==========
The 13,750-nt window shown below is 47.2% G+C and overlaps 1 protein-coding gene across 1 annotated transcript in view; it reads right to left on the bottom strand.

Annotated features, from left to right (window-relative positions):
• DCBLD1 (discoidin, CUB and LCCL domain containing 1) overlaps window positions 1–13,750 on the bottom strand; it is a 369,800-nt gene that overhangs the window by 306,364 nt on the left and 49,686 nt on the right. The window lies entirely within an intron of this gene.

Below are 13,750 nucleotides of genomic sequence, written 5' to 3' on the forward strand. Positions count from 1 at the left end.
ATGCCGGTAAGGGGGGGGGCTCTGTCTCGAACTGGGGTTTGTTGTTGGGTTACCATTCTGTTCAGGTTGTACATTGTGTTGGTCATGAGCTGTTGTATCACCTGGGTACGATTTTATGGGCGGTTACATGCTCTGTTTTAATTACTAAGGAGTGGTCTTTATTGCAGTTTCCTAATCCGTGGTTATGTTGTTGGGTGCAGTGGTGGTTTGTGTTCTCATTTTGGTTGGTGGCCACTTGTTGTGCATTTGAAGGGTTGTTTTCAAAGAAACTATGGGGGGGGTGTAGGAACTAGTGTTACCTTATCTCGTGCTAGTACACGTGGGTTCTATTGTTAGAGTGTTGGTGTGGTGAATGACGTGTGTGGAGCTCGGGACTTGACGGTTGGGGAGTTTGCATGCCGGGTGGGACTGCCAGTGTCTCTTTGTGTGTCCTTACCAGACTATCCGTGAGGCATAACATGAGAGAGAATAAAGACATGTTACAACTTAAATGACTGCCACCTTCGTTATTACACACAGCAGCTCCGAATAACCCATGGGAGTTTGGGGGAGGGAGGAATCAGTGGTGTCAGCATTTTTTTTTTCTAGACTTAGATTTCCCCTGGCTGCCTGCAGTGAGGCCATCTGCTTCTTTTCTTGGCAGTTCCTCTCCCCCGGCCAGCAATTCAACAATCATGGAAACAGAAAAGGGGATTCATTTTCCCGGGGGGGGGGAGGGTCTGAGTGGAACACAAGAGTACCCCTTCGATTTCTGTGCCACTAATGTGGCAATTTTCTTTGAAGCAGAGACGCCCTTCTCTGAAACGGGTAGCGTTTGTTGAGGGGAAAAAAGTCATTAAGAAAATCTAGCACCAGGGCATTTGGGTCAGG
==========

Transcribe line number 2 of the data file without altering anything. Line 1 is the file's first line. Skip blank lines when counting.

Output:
Annotated features, from left to right (window-relative positions):